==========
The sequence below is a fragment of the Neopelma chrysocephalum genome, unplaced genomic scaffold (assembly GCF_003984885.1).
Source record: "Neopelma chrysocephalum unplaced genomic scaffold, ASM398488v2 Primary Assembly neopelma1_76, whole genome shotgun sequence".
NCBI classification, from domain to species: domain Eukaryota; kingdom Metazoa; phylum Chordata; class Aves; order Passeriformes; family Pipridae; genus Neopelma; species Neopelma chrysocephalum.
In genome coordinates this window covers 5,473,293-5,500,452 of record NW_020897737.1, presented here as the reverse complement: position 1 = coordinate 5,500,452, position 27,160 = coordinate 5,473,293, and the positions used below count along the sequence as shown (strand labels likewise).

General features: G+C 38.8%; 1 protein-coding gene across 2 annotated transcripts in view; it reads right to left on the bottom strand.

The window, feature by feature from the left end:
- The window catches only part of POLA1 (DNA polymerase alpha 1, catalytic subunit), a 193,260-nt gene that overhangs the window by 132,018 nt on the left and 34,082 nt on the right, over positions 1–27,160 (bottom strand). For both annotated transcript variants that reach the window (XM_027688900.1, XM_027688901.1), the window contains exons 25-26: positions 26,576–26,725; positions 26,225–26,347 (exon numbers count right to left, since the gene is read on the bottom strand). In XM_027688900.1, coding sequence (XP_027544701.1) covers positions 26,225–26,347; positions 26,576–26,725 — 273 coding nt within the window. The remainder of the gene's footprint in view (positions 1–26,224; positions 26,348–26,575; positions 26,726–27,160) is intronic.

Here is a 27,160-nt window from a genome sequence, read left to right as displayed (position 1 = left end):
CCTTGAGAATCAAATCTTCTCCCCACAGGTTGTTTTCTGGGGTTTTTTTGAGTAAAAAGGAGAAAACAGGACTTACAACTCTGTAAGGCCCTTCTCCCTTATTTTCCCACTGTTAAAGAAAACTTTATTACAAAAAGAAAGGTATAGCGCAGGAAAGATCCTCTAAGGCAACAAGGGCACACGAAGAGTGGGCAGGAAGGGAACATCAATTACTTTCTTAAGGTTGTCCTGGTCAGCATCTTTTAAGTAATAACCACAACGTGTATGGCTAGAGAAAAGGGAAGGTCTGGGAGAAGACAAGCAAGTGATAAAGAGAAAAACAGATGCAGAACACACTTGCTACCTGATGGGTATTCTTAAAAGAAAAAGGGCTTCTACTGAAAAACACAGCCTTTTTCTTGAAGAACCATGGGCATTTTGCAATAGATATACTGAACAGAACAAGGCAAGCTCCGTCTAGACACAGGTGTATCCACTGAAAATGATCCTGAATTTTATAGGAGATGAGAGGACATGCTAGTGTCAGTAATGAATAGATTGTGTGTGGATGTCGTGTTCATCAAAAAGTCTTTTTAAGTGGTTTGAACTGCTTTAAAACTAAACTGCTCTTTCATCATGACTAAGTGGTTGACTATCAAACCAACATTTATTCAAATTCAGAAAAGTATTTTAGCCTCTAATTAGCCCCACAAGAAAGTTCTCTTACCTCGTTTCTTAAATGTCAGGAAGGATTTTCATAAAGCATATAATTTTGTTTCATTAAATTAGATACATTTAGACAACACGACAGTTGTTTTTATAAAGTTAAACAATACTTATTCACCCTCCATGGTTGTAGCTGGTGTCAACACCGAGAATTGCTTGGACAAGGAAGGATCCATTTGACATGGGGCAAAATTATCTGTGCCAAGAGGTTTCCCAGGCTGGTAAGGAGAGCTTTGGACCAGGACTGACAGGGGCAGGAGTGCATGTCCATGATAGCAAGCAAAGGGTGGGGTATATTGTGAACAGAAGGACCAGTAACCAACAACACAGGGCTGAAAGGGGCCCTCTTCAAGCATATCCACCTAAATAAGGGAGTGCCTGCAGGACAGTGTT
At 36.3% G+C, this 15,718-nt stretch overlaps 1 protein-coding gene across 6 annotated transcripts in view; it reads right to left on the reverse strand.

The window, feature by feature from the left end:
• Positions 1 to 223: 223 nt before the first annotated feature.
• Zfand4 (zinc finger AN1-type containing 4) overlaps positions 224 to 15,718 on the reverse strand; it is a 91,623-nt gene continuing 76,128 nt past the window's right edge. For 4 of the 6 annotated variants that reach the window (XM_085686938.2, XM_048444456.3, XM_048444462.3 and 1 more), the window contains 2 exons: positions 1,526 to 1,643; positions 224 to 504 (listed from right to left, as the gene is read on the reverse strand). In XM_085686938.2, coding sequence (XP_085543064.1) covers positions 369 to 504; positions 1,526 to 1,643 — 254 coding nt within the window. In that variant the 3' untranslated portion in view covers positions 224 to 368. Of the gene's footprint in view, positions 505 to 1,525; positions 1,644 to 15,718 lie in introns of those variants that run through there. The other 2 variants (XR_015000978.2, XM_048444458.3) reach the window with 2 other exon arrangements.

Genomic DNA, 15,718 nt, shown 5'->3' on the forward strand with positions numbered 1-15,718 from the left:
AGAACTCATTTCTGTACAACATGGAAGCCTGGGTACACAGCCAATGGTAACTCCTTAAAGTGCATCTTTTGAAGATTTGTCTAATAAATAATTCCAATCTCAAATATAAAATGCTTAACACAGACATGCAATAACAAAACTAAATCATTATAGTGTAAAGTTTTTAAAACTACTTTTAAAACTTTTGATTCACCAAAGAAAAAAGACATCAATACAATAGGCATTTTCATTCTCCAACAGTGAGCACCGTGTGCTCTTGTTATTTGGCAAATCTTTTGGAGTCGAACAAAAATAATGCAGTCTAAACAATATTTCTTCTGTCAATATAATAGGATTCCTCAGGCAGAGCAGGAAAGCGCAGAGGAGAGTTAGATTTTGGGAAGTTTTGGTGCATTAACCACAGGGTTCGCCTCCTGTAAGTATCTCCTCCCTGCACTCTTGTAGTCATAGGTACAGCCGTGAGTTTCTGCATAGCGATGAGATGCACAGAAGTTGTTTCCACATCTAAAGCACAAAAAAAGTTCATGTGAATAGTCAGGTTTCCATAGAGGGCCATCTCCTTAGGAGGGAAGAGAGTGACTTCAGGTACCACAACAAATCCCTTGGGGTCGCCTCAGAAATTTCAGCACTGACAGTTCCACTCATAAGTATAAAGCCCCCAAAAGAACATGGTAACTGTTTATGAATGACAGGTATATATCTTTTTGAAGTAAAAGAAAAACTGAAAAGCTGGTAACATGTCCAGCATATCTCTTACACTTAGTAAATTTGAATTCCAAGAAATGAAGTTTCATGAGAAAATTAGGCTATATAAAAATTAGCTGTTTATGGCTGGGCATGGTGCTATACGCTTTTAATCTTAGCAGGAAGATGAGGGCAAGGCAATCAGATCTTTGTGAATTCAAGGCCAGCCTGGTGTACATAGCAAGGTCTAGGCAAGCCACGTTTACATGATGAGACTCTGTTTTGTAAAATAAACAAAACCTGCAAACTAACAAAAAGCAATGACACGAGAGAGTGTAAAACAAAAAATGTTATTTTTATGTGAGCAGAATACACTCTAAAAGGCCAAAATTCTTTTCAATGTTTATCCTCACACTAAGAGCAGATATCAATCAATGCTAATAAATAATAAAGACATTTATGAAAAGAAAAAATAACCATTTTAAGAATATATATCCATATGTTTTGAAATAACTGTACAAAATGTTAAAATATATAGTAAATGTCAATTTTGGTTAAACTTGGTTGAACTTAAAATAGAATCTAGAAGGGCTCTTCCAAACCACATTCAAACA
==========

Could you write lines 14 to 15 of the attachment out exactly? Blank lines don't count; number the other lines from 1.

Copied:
Genomic DNA, 15,718 nt, shown 5'->3' on the forward strand with positions numbered 1-15,718 from the left:
AGAACTCATTTCTGTACAACATGGAAGCCTGGGTACACAGCCAATGGTAACTCCTTAAAGTGCATCTTTTGAAGATTTGTCTAATAAATAATTCCAATCTCAAATATAAAATGCTTAACACAGACATGCAATAACAAAACTAAATCATTATAGTGTAAAGTTTTTAAAACTACTTTTAAAACTTTTGATTCACCAAAGAAAAAAGACATCAATACAATAGGCATTTTCATTCTCCAACAGTGAGCACCGTGTGCTCTTGTTATTTGGCAAATCTTTTGGAGTCGAACAAAAATAATGCAGTCTAAACAATATTTCTTCTGTCAATATAATAGGATTCCTCAGGCAGAGCAGGAAAGCGCAGAGGAGAGTTAGATTTTGGGAAGTTTTGGTGCATTAACCACAGGGTTCGCCTCCTGTAAGTATCTCCTCCCTGCACTCTTGTAGTCATAGGTACAGCCGTGAGTTTCTGCATAGCGATGAGATGCACAGAAGTTGTTTCCACATCTAAAGCACAAAAAAAGTTCATGTGAATAGTCAGGTTTCCATAGAGGGCCATCTCCTTAGGAGGGAAGAGAGTGACTTCAGGTACCACAACAAATCCCTTGGGGTCGCCTCAGAAATTTCAGCACTGACAGTTCCACTCATAAGTATAAAGCCCCCAAAAGAACATGGTAACTGTTTATGAATGACAGGTATATATCTTTTTGAAGTAAAAGAAAAACTGAAAAGCTGGTAACATGTCCAGCATATCTCTTACACTTAGTAAATTTGAATTCCAAGAAATGAAGTTTCATGAGAAAATTAGGCTATATAAAAATTAGCTGTTTATGGCTGGGCATGGTGCTATACGCTTTTAATCTTAGCAGGAAGATGAGGGCAAGGCAATCAGATCTTTGTGAATTCAAGGCCAGCCTGGTGTACATAGCAAGGTCTAGGCAAGCCACGTTTACATGATGAGACTCTGTTTTGTAAAATAAACAAAACCTGCAAACTAACAAAAAGCAATGACACGAGAGAGTGTAAAACAAAAAATGTTATTTTTATGTGAGCAGAATACACTCTAAAAGGCCAAAATTCTTTTCAATGTTTATCCTCACACTAAGAGCAGATATCAATCAATGCTAATAAATAATAAAGACATTTATGAAAAGAAAAAATAACCATTTTAAGAATATATATCCATATGTTTTGAAATAACTGTACAAAATGTTAAAATATATAGTAAATGTCAATTTTGGTTAAACTTGGTTGAACTTAAAATAGAATCTAGAAGGGCTCTTCCAAACCACATTCAAACA